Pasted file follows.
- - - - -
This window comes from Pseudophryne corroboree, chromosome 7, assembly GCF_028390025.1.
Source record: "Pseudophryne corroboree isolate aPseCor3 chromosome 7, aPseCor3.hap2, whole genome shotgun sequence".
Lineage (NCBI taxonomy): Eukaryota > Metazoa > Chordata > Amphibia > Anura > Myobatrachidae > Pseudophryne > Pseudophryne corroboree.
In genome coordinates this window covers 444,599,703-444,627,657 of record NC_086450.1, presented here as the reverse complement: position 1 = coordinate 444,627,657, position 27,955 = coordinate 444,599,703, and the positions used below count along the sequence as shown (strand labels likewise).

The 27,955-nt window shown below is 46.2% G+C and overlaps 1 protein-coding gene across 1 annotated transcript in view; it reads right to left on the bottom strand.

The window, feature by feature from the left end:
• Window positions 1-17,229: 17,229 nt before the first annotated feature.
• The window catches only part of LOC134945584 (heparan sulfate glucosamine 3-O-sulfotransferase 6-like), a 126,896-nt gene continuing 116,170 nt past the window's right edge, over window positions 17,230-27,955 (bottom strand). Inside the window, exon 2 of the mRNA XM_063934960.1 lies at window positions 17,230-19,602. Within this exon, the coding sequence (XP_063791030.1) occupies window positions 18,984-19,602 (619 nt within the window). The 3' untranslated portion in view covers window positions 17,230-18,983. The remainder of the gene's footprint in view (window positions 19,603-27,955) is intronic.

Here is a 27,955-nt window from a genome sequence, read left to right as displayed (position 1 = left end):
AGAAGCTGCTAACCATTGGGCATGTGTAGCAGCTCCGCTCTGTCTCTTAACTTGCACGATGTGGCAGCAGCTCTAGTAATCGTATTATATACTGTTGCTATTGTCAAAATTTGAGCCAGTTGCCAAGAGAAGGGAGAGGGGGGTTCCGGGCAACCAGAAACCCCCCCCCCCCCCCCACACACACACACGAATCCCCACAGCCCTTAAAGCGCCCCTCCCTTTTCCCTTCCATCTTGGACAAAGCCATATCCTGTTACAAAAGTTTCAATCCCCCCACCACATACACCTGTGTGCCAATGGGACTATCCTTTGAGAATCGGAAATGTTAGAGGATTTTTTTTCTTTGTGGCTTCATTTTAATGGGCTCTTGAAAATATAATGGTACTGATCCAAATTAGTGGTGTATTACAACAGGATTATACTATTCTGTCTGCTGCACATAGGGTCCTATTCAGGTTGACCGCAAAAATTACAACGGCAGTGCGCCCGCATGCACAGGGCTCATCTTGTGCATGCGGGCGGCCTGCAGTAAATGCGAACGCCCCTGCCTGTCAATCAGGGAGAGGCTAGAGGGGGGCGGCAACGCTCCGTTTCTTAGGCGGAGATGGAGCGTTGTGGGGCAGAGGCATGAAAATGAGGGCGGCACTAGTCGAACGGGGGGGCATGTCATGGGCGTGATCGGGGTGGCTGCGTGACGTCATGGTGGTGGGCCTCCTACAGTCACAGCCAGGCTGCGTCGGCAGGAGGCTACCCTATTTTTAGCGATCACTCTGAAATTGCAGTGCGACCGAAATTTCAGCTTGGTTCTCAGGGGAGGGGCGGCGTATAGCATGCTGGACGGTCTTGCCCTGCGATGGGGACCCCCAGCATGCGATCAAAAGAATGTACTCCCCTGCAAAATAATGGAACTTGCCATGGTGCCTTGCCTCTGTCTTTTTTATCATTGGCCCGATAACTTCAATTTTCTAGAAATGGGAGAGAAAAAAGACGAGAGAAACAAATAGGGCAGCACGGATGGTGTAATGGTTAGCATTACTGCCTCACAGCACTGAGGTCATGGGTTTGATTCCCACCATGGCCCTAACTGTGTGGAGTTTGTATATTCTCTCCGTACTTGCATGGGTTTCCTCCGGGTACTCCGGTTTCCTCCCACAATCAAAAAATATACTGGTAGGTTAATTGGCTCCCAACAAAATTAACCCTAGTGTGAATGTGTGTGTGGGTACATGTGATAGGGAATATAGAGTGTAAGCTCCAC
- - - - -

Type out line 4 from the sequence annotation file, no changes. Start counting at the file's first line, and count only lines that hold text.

In genome coordinates this window covers 444,599,703-444,627,657 of record NC_086450.1, presented here as the reverse complement: position 1 = coordinate 444,627,657, position 27,955 = coordinate 444,599,703, and the positions used below count along the sequence as shown (strand labels likewise).